A couple of weeks ago, Samantha Parker featured me as a Girl Crush on her site. And, like, no words.
OK, at least two: So cool!
And… a younger Rosella wouldn’t have thought she was girl-crush-worthy. But she hoped to be worthy of a place in the company of one of her girl crushes.
The Critical Moment Asking to Join My Girl Crush in Business
That’s how I found myself seated in a Starbucks in Center City with the fashionable owner of a local PR firm. I’d interviewed her months before for the magazine I started in college. (At the time I doubted that having created my own magazine was admirable since I hadn’t done a fifth issue and hadn’t made any money from it. A perfectionist can always find a reason something isn’t good enough. Ugh.)
So I’d reached out to her and asked if we could talk about working together. I’d been freelancing while I was studying journalism at Temple University and had relationships with local journalists. The ways I knew I could serve included writing pitches, doing social media, and helping her elevate her brand.
I didn’t know anybody else so cool. She did work I had the skills to support. She intrigued me because this woman had built a business with a legit team. It was so different from the kind of entrepreneurship I’d grown up witnessing.
Thus, I probably reeked of desperation.
Everything Leading Up To That Moment
My parents started a business together approximately around the time I was born. For at least a decade, only the two of them worked in the business. Dad briefly attempted working with an employee and it didn’t work. After that, it was years that no one other than my parents worked in the business.
Until I graduated college and freelance journalism failed to pay my bills and I never even heard back on the resumes & cover letters I sent for journalism jobs. Suddenly, Dad had an employee: Me.
I built products by hand and shed a lot of sweat that summer.
And every day I felt depressed. (I didn’t yet know How To Be Happy when something’s bothering you.)
If you get good grades, you can go to a good college, and get a good job. That’s what the world promises! I wondered what the hell I’d networked my ass off for. Wondered why I was one of the hardest working journalism graduates of my class. What had been the point?! UGH.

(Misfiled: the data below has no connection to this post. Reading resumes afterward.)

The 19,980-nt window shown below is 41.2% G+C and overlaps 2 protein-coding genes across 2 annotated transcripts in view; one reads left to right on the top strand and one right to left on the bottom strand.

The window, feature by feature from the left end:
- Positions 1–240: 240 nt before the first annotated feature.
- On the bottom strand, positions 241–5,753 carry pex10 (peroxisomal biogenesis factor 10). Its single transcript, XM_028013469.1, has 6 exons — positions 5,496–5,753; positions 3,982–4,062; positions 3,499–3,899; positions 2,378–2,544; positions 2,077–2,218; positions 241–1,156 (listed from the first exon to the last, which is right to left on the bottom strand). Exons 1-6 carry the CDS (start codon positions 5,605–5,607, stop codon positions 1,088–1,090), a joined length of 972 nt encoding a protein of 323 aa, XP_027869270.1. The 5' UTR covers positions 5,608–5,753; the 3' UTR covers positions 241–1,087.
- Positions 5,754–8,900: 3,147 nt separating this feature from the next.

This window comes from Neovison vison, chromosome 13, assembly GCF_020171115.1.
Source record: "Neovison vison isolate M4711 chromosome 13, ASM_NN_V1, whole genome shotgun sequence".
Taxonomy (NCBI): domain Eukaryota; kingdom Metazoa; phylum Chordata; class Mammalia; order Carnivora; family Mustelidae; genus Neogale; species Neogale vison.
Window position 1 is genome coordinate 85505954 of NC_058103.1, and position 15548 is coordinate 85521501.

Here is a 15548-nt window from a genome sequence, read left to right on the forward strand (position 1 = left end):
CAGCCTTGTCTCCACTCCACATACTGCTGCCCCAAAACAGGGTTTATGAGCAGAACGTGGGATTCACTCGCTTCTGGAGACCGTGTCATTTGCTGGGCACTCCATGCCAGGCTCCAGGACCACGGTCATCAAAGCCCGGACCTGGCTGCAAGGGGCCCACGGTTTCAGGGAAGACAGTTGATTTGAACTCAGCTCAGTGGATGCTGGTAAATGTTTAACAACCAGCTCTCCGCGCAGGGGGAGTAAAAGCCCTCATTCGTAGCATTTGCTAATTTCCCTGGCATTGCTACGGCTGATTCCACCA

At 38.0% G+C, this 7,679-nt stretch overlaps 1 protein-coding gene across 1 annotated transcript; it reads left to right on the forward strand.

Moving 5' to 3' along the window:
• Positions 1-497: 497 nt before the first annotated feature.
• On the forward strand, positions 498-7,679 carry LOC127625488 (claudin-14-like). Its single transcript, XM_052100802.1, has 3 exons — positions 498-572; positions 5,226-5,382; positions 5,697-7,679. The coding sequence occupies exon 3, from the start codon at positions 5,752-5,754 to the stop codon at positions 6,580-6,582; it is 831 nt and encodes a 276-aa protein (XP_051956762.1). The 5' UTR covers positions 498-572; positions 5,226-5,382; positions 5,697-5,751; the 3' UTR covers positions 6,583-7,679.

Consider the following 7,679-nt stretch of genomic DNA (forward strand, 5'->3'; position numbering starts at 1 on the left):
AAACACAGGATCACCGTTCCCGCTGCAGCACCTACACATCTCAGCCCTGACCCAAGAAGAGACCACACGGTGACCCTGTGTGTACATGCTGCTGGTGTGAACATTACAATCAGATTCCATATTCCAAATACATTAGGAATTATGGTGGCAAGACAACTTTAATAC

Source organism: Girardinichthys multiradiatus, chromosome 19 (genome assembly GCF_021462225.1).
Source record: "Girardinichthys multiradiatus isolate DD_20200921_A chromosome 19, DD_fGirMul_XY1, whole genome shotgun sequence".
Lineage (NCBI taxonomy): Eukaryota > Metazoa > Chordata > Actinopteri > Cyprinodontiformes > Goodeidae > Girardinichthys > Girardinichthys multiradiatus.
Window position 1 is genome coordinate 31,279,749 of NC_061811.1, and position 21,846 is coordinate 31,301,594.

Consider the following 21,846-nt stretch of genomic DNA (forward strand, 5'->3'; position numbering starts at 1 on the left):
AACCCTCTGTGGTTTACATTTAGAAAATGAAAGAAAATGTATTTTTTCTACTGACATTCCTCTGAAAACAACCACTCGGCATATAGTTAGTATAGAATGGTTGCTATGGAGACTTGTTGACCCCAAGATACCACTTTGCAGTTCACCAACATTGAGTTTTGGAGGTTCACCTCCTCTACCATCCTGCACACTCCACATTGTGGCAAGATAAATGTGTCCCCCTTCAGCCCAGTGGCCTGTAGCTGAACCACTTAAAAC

How Our Starbucks Meeting Worked Out
So that’s where I was emotionally in August 2013 when I met with my girl crush at Starbs to talk about a job. I think I hid my desperation though I couldn’t say for sure.
And we left that day with the plan that I’d start September 1. My job would be 3 days a week, I’d act as a publicist for her and the agency, do social for her and the agency, and I’d also help manage her calendar and emails. I was SO EXCITED.
Before that, I felt lightyears away from my professional goals. Starting the job, I felt closer than ever. It was a great feeling.
I’m Still Surprised About This One
Consider me still totally surprised that 9 months later, my professional goals had changed almost completely. To be honest, I don’t think I really wanted to be a freelance journalist anymore, although I did end up with a part-time job for another publication after I left the agency.
The New Awareness That Changed My Life
What I learned I really want to be: Head of a company of my own, and a thought leader in my own right.
And before I left that agency, I’d secured my first client with a proposal for a full suite of marketing and PR services. Through that client, I received $3,000. What a win!
The woman who gave me the job in her agency was my girl crush, and getting closer to her led to a complete change in the course of my life.
Here’s Your Takeaway…
If you want to make a change in your career or business, get closer to the people you admire in any way possible. (And you can make any number of ways possible.)
Neither you nor I can really say how it will change your life, but know that it will. And that’s how you become your very own girl crush (if you aren’t already).
What It Means To Be Your Own Girl Crush
By the way, when I was interviewed recently for TheSamanthaParker.com, I shared this: “My definition of being my own girl crush [is] recognizing your own strength, ingenuity, grace, love, kindness, and honoring your mistakes. Realizing, and owning that you don’t get to be anyone else in life, so you might as well appreciate you.”
I feel immense gratitude for the people who have played a role in my becoming this person I am today. And also? The versions of me that have been — and that took risks to put us closer to cool people — are fully girl-crush-worthy themselves.
You Can Drop A Comment, Right?
You can share the name of the Girl Crush you can spend more time around! Or your own moment when you showed yourself how Girl-Crush-worthy you are!